Lighting Expert Slated to Air Dark Sky Issues at Meeting
• Engineer and Designer to Tell Planning n Panel about Model Lighting Ordinance
BY BILL KOENEKER
The Malibu Planning Commission has agreed to hear a presentation on night lighting from lighting expert Jim Benya at its meeting on Tuesday, February 4 at the end of the session.
Benya is a professional engineer and lighting designer and was one of the authors of the International Dark Sky Association/Illuminating Engineering Society Model Lighting Ordinance.
Benya is scheduled to speak on what other cities have done to address night lighting, as well as components of the model ordinance, according to the city’s public notice.
Benya has been a lighting designer for 39 years with experience in architectural lighting design, including daylighting, theatrical and performance lighting, urban streetscapes, light as art, zero net energy and building design, according to his biography.
He is the author of two books, “Lighting Design Basics” and “Retrofitting and Relighting.”
At a recent UC Davis conference, Benya spoke about the latest research in circadian science and implications for the growing field of sustainable design.
Benya agreed that the preservation of the night and of the day is very important to the maintenance of human health and well-being. An increasing lack of daylight during daytime hours and the growing prevalence of blue-rich light at night from glowing screens and other sources disrupts metabolic function, immune response, cognitive performance, even genetic expression, according to the experts.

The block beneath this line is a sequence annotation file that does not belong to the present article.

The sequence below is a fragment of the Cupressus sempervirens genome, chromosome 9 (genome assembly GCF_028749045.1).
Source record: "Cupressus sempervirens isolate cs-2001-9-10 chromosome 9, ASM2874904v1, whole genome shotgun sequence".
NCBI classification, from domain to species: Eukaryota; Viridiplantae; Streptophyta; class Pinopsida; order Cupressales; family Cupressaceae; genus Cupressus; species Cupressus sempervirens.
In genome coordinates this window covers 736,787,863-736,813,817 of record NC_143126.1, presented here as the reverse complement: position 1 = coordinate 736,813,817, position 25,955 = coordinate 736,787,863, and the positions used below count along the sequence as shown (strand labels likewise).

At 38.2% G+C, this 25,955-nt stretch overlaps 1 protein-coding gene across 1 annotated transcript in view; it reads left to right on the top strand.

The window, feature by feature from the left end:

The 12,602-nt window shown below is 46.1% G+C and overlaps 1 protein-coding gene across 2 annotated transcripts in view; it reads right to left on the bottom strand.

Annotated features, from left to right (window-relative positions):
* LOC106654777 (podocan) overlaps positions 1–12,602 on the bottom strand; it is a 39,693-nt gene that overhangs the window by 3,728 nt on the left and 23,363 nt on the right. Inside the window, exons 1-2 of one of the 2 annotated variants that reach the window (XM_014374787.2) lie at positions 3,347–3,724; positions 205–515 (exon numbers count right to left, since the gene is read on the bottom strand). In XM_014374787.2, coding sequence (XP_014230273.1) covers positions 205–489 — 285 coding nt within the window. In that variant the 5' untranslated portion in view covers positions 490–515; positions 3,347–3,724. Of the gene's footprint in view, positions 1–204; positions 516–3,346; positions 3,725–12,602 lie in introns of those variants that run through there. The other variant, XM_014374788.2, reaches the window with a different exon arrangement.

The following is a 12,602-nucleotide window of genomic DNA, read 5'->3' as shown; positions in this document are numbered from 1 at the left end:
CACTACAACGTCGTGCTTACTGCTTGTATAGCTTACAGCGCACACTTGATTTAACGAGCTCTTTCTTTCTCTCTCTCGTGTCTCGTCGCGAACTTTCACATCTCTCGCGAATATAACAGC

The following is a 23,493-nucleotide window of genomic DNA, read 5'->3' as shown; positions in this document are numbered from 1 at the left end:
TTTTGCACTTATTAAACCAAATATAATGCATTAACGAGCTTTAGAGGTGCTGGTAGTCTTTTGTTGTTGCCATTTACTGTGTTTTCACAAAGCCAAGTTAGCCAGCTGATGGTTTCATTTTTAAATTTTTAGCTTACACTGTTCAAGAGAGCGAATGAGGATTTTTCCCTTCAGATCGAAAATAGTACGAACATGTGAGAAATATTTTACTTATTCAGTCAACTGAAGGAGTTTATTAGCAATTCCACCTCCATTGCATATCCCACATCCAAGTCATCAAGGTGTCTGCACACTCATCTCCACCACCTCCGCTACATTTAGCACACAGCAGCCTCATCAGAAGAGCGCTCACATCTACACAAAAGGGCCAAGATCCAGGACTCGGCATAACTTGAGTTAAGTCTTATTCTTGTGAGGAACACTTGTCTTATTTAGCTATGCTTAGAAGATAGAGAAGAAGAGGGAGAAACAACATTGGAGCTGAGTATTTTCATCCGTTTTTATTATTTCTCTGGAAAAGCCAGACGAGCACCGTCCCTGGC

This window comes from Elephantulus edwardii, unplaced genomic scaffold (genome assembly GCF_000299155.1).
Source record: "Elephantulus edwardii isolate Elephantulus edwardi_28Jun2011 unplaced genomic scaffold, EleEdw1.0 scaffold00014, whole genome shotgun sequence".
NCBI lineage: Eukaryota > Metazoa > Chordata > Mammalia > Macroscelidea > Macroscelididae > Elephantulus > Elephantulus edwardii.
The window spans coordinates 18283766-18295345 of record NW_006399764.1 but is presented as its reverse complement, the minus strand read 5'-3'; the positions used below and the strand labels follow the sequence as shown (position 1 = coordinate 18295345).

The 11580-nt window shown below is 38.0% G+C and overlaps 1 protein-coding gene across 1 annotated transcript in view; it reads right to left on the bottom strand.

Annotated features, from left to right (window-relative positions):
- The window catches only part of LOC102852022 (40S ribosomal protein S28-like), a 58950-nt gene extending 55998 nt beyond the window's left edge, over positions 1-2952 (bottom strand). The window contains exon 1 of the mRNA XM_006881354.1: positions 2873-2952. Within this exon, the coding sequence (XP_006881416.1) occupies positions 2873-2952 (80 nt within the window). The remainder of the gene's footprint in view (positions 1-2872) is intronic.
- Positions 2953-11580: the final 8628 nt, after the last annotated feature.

Benya and others maintain the monetary and human costs of circadian desynchronization from lowered productivity and increased workplace accidents caused by fatigue can be linked to depressed melatonin levels and increased cancer risk.
Benya and his colleagues see this as a growing industry for his field, noting that lighting designers can be equipped with a body of research in photobiology that poses both challenges and opportunities to go beyond aesthetics and use their skills to enhance human health and function.
The possibilities, according to Benya and others, range from the simple to the technologically advanced, such as lowering wayfinding lights (so as to avoid exciting certain cells in the eyes that cue wakefulness) to creating dynamic fenestration technologies that integrate daylighting with electrical lighting, automatically adjusting brightness and color balance in harmony with circadian fluctuations.
The applications vary from helping patients reduce hospital stays to optimizing student learning to minimizing the photobiological impact of outdoor lighting to help restore ecosystems.